by G Richmond
Story: 1000 Words
Status: Final Draft
Author: G. Richmond
Warnings: Angst, stream-of-consciousness style writing
Feedback levels: UP TO LEVEL 1
Feedback requests: None
Author's notes: As usual, I got inspired by a song (Land of a Thousand Words - Scissor Sisters). However, this time I decided to do something a little different. I turned it into a challenge and decided to make this story exactly 1000 words. So I did. And it was fun. Made writing interesting.
And this is intended to be a prequel to the Changing Suits series, but I think it stands alone as well.
The last line is taken directly from the song.
He sat down to write a list. A list of reasons. Reasons to stay.
He already had so many to leave.
Just one reason, he had decided, that was all he needed. One reason that overcame all the doubt, the pain, the emptiness. One reason.
There were so many things he could write, things that should have been good enough, things that were so wonderful and positive, but once written down rang hollow in his mind. Things that once he had loved, that he had admired and encouraged, things that he had aspired for himself. But as simple words on a page, a collection of haphazard letters, formed lines in a dark pigment, what did they really mean? Nothing. It was only an inferred meaning from recognised patterns; patterns that were so used and worn they barely made sense any more.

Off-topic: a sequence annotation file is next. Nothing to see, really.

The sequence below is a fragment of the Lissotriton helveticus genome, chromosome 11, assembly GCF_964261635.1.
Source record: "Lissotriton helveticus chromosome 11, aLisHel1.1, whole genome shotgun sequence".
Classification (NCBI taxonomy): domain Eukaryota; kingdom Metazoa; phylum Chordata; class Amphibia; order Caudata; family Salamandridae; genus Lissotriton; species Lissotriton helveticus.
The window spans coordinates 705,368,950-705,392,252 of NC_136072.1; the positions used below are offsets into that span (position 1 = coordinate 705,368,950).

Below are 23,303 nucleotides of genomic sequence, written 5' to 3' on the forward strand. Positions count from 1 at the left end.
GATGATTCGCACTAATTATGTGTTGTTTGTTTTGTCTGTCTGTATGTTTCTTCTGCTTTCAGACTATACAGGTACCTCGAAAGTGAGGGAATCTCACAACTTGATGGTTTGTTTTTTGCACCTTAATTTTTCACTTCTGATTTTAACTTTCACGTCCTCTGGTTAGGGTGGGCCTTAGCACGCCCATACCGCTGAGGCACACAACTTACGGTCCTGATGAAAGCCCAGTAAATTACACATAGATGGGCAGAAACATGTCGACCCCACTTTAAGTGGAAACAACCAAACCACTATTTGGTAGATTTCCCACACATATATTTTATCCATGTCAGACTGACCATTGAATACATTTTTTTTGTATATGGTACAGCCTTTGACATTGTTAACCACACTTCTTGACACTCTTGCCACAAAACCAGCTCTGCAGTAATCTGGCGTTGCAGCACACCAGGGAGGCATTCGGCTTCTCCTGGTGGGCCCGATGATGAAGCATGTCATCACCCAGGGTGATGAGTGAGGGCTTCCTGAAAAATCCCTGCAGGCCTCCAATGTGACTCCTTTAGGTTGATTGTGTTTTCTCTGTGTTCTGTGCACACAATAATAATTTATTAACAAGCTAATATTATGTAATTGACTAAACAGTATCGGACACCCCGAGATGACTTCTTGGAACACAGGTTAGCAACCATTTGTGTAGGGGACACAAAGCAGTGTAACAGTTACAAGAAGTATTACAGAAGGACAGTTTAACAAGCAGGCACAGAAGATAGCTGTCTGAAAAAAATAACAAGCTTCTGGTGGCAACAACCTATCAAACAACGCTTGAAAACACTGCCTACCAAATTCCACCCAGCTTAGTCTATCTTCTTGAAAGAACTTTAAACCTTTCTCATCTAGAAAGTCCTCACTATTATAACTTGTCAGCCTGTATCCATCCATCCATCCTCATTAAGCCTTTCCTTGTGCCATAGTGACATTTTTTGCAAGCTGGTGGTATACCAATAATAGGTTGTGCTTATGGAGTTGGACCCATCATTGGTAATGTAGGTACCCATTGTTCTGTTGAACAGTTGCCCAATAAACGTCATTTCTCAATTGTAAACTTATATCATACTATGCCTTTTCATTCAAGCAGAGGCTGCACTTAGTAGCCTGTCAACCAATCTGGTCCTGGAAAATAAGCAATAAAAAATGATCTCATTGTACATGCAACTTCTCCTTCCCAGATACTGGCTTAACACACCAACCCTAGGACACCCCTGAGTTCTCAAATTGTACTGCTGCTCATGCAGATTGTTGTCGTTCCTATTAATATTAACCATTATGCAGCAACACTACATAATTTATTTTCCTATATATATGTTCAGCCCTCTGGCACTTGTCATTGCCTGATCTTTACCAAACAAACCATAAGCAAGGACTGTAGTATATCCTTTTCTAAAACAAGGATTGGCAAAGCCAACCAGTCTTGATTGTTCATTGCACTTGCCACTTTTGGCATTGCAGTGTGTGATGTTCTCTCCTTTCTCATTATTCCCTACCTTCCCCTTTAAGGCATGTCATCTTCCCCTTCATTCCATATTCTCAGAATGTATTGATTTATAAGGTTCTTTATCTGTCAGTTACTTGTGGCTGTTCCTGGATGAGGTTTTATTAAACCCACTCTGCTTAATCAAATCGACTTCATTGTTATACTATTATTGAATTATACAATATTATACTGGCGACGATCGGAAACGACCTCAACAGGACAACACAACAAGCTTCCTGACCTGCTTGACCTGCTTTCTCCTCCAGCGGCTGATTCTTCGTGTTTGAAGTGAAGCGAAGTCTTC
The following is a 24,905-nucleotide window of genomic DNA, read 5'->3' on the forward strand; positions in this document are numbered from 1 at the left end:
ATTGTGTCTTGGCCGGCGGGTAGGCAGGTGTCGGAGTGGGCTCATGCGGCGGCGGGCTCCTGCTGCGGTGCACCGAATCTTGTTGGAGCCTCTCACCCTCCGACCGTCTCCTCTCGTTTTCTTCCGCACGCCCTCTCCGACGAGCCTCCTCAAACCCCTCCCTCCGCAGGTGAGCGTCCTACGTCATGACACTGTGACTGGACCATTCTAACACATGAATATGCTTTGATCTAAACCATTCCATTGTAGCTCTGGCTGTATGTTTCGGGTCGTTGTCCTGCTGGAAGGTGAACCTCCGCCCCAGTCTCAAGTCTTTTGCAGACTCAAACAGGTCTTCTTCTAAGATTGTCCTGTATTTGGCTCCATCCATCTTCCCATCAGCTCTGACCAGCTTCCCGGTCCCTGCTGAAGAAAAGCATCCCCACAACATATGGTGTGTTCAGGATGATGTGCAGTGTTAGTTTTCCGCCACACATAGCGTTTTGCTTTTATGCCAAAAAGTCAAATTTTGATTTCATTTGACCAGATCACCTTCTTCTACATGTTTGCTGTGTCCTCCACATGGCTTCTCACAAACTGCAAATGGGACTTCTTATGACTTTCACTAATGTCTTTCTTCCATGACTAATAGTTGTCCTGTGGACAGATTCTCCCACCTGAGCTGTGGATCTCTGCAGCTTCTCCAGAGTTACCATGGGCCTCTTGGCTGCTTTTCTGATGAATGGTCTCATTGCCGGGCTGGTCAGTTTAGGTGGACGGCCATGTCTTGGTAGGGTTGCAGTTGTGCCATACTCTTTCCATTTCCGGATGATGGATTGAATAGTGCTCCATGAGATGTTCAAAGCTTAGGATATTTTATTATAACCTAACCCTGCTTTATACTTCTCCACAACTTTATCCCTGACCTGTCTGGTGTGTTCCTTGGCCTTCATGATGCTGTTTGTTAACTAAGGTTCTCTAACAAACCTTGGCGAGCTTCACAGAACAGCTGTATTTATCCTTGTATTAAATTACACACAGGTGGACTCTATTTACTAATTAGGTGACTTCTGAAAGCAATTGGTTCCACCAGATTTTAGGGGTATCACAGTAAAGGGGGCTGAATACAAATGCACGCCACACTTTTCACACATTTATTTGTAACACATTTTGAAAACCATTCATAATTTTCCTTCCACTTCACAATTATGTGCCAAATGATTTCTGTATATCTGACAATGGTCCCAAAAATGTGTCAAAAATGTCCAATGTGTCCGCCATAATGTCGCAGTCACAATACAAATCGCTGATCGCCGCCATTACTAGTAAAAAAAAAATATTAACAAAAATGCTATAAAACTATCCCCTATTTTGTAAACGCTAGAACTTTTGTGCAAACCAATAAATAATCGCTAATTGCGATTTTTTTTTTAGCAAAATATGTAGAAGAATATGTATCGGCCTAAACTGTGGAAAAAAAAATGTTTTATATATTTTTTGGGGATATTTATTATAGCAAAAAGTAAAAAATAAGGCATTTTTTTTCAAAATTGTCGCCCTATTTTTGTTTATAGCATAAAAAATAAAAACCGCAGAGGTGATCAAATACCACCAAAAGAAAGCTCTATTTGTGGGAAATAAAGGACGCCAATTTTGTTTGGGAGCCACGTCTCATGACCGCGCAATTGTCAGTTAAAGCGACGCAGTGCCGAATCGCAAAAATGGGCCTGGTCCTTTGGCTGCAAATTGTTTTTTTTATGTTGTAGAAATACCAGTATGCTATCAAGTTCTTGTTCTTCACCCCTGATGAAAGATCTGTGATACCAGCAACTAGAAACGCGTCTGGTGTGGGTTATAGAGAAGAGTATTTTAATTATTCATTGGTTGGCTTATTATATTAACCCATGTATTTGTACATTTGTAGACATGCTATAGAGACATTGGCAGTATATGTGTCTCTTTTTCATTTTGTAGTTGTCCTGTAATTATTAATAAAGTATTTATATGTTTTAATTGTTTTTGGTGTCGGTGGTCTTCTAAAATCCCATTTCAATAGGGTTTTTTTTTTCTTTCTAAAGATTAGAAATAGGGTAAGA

The list stopped being a list when it lost its form, and instead became a desperate race to find something, anything, that wasn't worth leaving behind. In his heart he wanted to stay, to find an excuse to take the easy discontentment, rather than take a risk for hard-earned happiness. They had played the game, danced the same dance for almost a year. Would a little longer really hurt?
Maybe it would. Sometimes his heart ached in his chest so much it felt like it was going to break. That it would give in and stop the awful beating that pulled on his arteries and bruised his lungs, and made it almost impossible to breath. Made his throat ache like there was a fist around it. Maybe he couldn't wait anymore, maybe he needed to leave before the enclosed separation killed him.
But he wanted so badly to find a reason. Some little light in the dark, some way back to how things had been. And things had been so good for so long. Vietnam, Prisoners of War, Fugitives, Soldiers of Fortune, Free Men. It had been good even when it had been bad, so why couldn't he find a single reason now? Had he finally used up all his `what if's, his excuses and scams? His pretty rhetoric and clever schemes escaped him now when he needed it most.
There wasn't a person he had met that he hadn't been able to scam, even himself, so why did reality come crashing in now? He didn't want to face the real facts when a lie would have made him feel so much better.
`They could fix this. Broken pieces, even hearts, could be mended with a little effort. Things didn't have to end. He didn't have to end it. It should be a mutual thing anyway. No, they could sit down and talk about it like adults. Fix it up and go back to how things had been.'